Types of Forex Orders

Typically, brokers will offer the following five Forex order types: market orders, limit orders, take profit orders, stop loss orders and trailing stop loss orders. Personal preference will play a big part in your order type, and so whichever you choose should be informed by your own trading style.

Market Orders

Market orders are executed as soon as they are placed, meaning they are priced based on the current spot, or market, price. The immediacy of market orders also means that, if the the rate of the market moves against your position, you are faced with an unrealised loss. If you were to then close your position in an effort to limit the damage of the movement, this loss would become realised.

Limit Orders

Limit orders give traders the option to buy or sell at prices that neither exceed nor drop below previously agreed upon price brackets, providing more security for traders who don’t employ a trading strategy or style requiring constant monitoring of the markets. A limit order is therefore simply an order to either buy or sell a currency pair once the conditions of the original trade agreement have been met.

Take-Profit Orders

In a similar vein to limit orders, take-profit orders offer traders the ability to have an open order closed automatically once the exchange rate reaches a previously agreed upon level. So, if you were to take a long position, you could make a net gain by using a sell take-profit order, and if you were to take a long position, you may choose to use a buy take-profit order.

Stop Loss Orders

Stop loss orders are typically used as a short-term trading strategy with a preference for a backseat approach to trading. Traders entering into a stop loss order agree upon an automatic sell price with their broker, meaning their trade can be left on something of an autopilot. Longer-term traders will likely avoid frequent use of stop loss orders because they will lock in losses as soon as a market drops below a certain price, and so they limit long-term traders’ potential to evaluate the value of riding out a slight drop in anticipation of a rise in market value.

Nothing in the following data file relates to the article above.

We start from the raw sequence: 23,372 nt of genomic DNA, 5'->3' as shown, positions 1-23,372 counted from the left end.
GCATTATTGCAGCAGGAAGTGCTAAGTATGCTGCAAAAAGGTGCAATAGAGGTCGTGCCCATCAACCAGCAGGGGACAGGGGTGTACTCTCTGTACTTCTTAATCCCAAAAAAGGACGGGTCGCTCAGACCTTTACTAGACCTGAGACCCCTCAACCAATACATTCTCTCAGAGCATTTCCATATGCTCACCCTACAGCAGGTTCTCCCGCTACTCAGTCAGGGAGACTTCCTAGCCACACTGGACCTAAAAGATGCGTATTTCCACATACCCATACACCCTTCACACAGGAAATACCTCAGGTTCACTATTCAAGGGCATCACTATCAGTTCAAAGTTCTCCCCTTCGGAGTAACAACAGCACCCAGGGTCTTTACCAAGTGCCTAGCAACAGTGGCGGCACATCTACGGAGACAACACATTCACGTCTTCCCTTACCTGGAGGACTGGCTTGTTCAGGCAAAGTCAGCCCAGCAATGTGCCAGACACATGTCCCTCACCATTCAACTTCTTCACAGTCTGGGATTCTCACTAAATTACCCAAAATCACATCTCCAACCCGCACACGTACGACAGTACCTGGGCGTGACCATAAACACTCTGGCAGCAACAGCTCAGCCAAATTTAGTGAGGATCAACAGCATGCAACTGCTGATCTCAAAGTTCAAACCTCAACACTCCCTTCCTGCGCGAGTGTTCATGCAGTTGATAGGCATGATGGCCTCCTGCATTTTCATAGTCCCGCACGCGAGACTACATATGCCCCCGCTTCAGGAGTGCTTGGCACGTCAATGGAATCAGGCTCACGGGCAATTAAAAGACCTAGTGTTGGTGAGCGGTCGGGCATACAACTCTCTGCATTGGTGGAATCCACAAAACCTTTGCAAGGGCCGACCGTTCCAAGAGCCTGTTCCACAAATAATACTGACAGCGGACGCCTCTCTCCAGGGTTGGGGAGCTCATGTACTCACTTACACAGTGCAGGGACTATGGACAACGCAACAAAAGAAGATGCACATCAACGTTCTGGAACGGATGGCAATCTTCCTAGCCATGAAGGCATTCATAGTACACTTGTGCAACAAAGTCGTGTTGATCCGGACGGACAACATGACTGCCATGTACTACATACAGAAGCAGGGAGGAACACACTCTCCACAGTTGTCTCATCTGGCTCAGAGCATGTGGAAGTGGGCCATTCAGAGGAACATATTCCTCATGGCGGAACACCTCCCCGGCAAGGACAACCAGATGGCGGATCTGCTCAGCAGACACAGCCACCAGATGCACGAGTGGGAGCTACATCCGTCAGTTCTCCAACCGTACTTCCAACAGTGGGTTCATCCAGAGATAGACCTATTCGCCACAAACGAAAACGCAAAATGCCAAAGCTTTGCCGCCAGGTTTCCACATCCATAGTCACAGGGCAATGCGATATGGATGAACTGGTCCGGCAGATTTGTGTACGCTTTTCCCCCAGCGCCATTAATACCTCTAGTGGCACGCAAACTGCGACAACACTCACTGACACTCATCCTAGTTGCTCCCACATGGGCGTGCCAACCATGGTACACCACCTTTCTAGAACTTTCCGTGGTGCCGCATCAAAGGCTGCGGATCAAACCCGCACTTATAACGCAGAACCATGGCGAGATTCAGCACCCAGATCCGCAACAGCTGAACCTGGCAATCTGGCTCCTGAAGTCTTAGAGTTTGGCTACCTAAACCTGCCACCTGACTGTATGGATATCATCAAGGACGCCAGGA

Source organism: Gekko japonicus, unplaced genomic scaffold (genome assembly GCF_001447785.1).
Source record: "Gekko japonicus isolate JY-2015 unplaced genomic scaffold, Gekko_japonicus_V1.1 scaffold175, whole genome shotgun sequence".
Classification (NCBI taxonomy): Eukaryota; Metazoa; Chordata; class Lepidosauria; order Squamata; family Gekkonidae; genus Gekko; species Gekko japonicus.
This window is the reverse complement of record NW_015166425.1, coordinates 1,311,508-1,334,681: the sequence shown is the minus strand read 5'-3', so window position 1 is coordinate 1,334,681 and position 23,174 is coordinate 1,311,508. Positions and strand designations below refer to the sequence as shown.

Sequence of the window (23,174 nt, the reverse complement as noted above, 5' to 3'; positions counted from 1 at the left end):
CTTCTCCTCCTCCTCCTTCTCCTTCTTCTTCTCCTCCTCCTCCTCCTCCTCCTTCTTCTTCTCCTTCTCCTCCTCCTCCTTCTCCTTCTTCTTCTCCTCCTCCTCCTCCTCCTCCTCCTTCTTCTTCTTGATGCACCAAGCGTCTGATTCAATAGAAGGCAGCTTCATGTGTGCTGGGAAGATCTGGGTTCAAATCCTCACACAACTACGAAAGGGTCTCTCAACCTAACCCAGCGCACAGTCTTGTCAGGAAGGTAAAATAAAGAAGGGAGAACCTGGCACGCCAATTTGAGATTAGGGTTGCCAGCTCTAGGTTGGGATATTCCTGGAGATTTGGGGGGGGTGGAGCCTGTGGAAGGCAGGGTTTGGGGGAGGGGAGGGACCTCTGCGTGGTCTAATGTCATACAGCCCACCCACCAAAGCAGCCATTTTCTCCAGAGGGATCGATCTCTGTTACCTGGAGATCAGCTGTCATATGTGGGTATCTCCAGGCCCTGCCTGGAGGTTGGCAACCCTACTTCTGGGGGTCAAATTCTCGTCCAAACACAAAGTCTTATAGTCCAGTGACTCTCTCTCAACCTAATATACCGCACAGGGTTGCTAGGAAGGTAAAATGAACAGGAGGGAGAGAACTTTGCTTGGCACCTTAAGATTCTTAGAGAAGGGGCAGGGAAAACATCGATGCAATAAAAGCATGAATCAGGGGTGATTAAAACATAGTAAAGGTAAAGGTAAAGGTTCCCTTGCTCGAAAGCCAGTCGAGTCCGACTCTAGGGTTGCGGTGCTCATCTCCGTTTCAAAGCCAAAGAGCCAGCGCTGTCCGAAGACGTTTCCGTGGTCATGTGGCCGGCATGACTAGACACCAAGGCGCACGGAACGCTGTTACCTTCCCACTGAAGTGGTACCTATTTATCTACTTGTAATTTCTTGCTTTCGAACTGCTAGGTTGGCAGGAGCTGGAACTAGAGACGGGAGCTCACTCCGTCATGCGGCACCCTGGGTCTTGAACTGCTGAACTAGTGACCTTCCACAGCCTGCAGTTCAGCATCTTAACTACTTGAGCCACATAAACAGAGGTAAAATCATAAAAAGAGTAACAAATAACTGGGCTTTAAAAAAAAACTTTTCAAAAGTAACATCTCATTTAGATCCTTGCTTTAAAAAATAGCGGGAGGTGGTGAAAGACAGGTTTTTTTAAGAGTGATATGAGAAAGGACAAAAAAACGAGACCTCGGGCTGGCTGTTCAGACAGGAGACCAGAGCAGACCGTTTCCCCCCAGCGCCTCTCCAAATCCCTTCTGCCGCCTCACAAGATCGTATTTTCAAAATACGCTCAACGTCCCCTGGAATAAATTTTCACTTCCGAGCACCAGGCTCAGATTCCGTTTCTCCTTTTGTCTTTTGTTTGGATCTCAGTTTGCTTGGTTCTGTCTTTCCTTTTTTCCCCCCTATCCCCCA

Trailing Stop Orders

Trailing stop orders are a way of safeguarding your gains by limiting your losses as they move with the market. Trailing stops are like regular stop loss orders, but with the benefit of protecting against large loss should the market continue to move in your favour. This is because, as the name suggests, trailing stop loss orders change depending on the market’s movements. So, if the market is on an uptrend, the trailing stop will continue to rise behind the market price until that price drops below the most recent trailing stop. After this, your trade will be stopped out, leaving you with a nice profit and minimal risk to your capital.

Trailing stops can be useful, but bear in mind that they may not suit day traders because the markets will invariably rise and fall before a trend, and if your stop loss is too tight in this preceding then you will simply be stopped out before you can see any gains.